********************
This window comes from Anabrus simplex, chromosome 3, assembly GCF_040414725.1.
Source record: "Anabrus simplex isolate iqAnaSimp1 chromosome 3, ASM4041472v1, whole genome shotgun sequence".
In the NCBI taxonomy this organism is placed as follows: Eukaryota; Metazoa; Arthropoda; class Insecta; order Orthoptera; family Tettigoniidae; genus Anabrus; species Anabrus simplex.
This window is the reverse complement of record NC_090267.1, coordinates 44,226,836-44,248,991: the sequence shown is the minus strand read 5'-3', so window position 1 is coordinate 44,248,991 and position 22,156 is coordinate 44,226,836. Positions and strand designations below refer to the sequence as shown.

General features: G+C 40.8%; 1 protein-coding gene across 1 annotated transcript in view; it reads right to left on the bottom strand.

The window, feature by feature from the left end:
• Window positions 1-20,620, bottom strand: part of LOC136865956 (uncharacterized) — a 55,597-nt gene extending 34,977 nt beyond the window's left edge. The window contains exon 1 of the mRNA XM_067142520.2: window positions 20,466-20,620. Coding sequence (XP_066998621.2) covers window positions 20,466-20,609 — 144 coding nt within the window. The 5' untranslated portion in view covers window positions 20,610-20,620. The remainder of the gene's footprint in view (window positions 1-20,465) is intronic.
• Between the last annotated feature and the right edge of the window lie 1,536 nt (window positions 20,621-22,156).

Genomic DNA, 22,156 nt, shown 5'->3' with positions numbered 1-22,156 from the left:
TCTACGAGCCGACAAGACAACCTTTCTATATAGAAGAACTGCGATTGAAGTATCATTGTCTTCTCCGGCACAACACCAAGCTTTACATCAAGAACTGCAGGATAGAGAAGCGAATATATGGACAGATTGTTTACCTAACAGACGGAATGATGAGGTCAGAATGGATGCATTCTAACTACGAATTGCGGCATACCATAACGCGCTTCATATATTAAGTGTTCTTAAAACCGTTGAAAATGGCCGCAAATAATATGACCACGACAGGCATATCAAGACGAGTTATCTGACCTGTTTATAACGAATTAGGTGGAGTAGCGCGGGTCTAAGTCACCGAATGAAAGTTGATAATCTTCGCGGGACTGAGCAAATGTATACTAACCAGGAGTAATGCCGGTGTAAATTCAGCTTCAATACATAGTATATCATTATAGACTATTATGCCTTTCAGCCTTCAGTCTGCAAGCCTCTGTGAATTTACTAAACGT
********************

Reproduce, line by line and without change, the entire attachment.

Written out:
This window comes from Anabrus simplex, chromosome 3, assembly GCF_040414725.1.
Source record: "Anabrus simplex isolate iqAnaSimp1 chromosome 3, ASM4041472v1, whole genome shotgun sequence".
In the NCBI taxonomy this organism is placed as follows: Eukaryota; Metazoa; Arthropoda; class Insecta; order Orthoptera; family Tettigoniidae; genus Anabrus; species Anabrus simplex.
This window is the reverse complement of record NC_090267.1, coordinates 44,226,836-44,248,991: the sequence shown is the minus strand read 5'-3', so window position 1 is coordinate 44,248,991 and position 22,156 is coordinate 44,226,836. Positions and strand designations below refer to the sequence as shown.

General features: G+C 40.8%; 1 protein-coding gene across 1 annotated transcript in view; it reads right to left on the bottom strand.

The window, feature by feature from the left end:
• Window positions 1-20,620, bottom strand: part of LOC136865956 (uncharacterized) — a 55,597-nt gene extending 34,977 nt beyond the window's left edge. The window contains exon 1 of the mRNA XM_067142520.2: window positions 20,466-20,620. Coding sequence (XP_066998621.2) covers window positions 20,466-20,609 — 144 coding nt within the window. The 5' untranslated portion in view covers window positions 20,610-20,620. The remainder of the gene's footprint in view (window positions 1-20,465) is intronic.
• Between the last annotated feature and the right edge of the window lie 1,536 nt (window positions 20,621-22,156).

Genomic DNA, 22,156 nt, shown 5'->3' with positions numbered 1-22,156 from the left:
TCTACGAGCCGACAAGACAACCTTTCTATATAGAAGAACTGCGATTGAAGTATCATTGTCTTCTCCGGCACAACACCAAGCTTTACATCAAGAACTGCAGGATAGAGAAGCGAATATATGGACAGATTGTTTACCTAACAGACGGAATGATGAGGTCAGAATGGATGCATTCTAACTACGAATTGCGGCATACCATAACGCGCTTCATATATTAAGTGTTCTTAAAACCGTTGAAAATGGCCGCAAATAATATGACCACGACAGGCATATCAAGACGAGTTATCTGACCTGTTTATAACGAATTAGGTGGAGTAGCGCGGGTCTAAGTCACCGAATGAAAGTTGATAATCTTCGCGGGACTGAGCAAATGTATACTAACCAGGAGTAATGCCGGTGTAAATTCAGCTTCAATACATAGTATATCATTATAGACTATTATGCCTTTCAGCCTTCAGTCTGCAAGCCTCTGTGAATTTACTAAACGT